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Striped hyena 2
The striped hyena (Hyaena hyaena) is a species of Hyaena native to North and East Africa, the Middle East, the Caucasus, Central Asia and the Indian subcontinent. It is listed by the IUCN as near-threatened, as the global population is estimated to be under 10,000 mature individuals which continues to experience deliberate and incidental persecution along with a decrease in its prey base such that it may come close to meeting a continuing decline of 10% over the next three generations.

It is the smallest of the true hyenas and retains many primitive viverrid characteristics lost in larger species, having a smaller and less specialised skull. Though primarily a scavenger, large specimens have been known to kill their own prey, and attacks on humans have occurred on rare instances. The striped hyena is a monogamous animal, with both males and females assisting one another in raising their cubs. A nocturnal animal, the striped hyena typically only emerges in complete darkness, and is quick to return to its lair before sunrise. Though it has a habit of feigning death when attacked, it has also been known to stand its ground against larger predators such as leopards in disputes over food.

The striped hyena features prominently in Middle Eastern and Asian folklore. In some areas, its body parts are considered magical, and are used as charmsor talismans. It is mentioned in the Hebrew Bible, where it is referred to as tzebua or zevoa, though the species is absent in some Bible translations into English.

Physical Description Edit

The striped hyena has a fairly massive, but short torso set on long legs. The hind legs are significantly shorter than the forelimbs, thus causing the back to slope downwards. The legs are relatively thin and weak, with the forelegs being bent at the carpal region. The neck is thick, long and largely immobile, while the head is heavy and massive with a shortened facial region. The eyes are small, while the sharply pointed ears are very large, broad and set high on the head. Like all hyenas, the striped hyena has bulky pads on its paws, as well as blunt but powerful claws. The tail is short and the terminal hairs do not descend below the calcaneal tendon. The striped hyena lacks the enlarged clitoris and false scrotal sack noted in the female genitalia of the spotted hyena. The female has 3 pairs of teats. Adult weight can range from 22 to 55 kg (49 to 121 lb), averaging at about 35 kg (77 lb). Body length can range from 85 to 130 cm (33 to 51 in), not counting a tail of 25 to 40 cm (9.8 to 15.7 in), and shoulder height is between 60–80 cm (24–31 in). The male has a large pouch of naked skin located at the anal opening. Large anal glands open into it from above the anus. Several sebaceous glands are present between the openings of the anal glands and above them. The anus can be everted up to a length of 5 cm, and is everted during social interaction and mating. When attacked, the striped hyena everts its rectum and sprays a pungent smelling liquid from its anal glands. Its eyesight is acute, though its senses of smell and hearing are weak.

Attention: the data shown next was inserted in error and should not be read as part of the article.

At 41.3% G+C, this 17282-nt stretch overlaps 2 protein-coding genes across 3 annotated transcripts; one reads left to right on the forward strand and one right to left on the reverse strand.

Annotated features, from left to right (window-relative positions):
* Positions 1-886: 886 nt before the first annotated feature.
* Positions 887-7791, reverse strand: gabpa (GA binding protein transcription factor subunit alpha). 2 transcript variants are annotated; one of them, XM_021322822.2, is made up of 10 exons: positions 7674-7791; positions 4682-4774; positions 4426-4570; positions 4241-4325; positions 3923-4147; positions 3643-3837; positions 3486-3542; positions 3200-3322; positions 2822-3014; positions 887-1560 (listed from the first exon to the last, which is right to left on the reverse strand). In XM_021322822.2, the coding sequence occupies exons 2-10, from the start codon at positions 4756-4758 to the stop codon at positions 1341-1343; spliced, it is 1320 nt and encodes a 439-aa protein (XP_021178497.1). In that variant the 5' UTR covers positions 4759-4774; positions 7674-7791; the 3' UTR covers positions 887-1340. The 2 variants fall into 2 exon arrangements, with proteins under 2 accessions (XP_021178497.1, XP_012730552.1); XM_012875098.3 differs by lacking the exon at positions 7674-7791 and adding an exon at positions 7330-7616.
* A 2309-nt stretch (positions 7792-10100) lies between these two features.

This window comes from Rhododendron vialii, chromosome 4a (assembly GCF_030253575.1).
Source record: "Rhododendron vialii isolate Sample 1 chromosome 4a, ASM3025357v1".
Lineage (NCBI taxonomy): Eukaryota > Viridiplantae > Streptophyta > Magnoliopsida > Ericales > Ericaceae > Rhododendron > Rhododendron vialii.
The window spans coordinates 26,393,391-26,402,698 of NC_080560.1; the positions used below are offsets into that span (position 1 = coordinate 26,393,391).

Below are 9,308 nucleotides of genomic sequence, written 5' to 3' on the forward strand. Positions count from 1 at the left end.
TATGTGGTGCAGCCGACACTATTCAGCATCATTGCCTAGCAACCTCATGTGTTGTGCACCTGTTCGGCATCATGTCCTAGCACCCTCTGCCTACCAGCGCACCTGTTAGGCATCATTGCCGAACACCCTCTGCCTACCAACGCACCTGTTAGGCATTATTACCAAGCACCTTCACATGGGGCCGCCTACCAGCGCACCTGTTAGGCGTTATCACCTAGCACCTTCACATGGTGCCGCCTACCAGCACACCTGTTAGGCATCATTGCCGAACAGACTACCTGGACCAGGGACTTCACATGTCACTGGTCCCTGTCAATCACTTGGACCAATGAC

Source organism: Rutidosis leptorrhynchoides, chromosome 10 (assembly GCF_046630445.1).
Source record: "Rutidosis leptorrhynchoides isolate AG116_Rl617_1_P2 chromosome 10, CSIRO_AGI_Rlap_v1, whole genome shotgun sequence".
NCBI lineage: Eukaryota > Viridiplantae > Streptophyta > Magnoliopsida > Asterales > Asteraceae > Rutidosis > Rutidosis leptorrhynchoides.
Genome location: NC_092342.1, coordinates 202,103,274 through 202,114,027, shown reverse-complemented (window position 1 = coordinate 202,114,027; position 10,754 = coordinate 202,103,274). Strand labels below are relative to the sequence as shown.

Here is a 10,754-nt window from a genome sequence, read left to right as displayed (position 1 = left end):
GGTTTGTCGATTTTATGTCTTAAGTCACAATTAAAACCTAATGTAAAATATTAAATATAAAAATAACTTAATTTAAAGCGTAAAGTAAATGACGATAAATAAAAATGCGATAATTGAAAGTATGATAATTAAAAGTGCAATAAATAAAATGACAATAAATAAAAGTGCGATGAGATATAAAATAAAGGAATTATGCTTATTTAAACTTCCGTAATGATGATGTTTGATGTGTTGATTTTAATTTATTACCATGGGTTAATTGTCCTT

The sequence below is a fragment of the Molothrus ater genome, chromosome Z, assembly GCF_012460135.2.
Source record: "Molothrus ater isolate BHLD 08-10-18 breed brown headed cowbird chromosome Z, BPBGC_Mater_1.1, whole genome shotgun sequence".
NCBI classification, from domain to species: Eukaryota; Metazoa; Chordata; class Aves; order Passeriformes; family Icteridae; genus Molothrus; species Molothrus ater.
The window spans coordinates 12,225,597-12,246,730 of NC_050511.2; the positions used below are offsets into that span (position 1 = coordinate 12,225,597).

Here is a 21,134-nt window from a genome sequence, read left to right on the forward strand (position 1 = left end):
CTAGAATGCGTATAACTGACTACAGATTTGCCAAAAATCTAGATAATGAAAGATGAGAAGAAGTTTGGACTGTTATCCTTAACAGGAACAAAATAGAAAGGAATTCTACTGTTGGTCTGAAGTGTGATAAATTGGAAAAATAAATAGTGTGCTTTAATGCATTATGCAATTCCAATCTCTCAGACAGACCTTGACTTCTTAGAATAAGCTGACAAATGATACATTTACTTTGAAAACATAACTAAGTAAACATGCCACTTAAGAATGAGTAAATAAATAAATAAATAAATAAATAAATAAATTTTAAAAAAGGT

The skull is entirely typical of the genus, having a very high sagittal crest, a shortened facial region and an inflated frontal bone. The skull of the striped hyena differs from that of the brown and spotted hyena by its smaller size and slightly less massive build. It is nonetheless still powerfully structured and well adapted to anchoring exceptionally strong jaw muscles which give it enough bite-force to splinter a camel's thigh bone. Although the dentition is overall smaller than that of the spotted hyena, the upper molar of the striped hyena is far larger.

Behavior Edit

Social and Territorial Behaviors Edit

The striped hyena is a primarily nocturnal animal, which typically only leaves its den at the onset of total darkness, returning before sunrise. Striped hyenas typically live in groups of 1–2 animals, though groups of up to seven animals are known in Libya. They are generally not territorial animals, with home ranges of different groups often overlapping each other. Home ranges in the Serengheti have been recorded to be 44 km2 (17 sq mi)-72 km2(28 sq mi), while one in the Negev desert was calculated at 61 km2 (24 sq mi). When marking their territory, striped hyenas use the paste of their anal pouch (hyena butter) to scent mark grass, stalks, stones, tree trunks and other objects. In aggressive encounters, the black patch near the thoracic and lumbar vertebrae is erected. When fighting, striped hyenas will bite at the throat and legs, but avoid the mane, which serves as a signalling device. When greeting each other, they lick the mid-back region, sniff each other's noses, extrude their anal pouch or paw each other's throats. The species is not as vocal as the spotted hyena, its vocalisations being limited to a chattering laugh and howling.

Reproduction and Development Edit

The striped hyena is monogamous, with the male helping the female to establish a den, raise young and feed her when cubs are born. The mating seasonvaries according to location; in Transcaucasia, hyenas breed in January–February, while those in southeast Turkmenia breed in October–November. In captivity, breeding is non-seasonal. Mating can occur at any time of the day, during which the male grips the skin of the female's neck.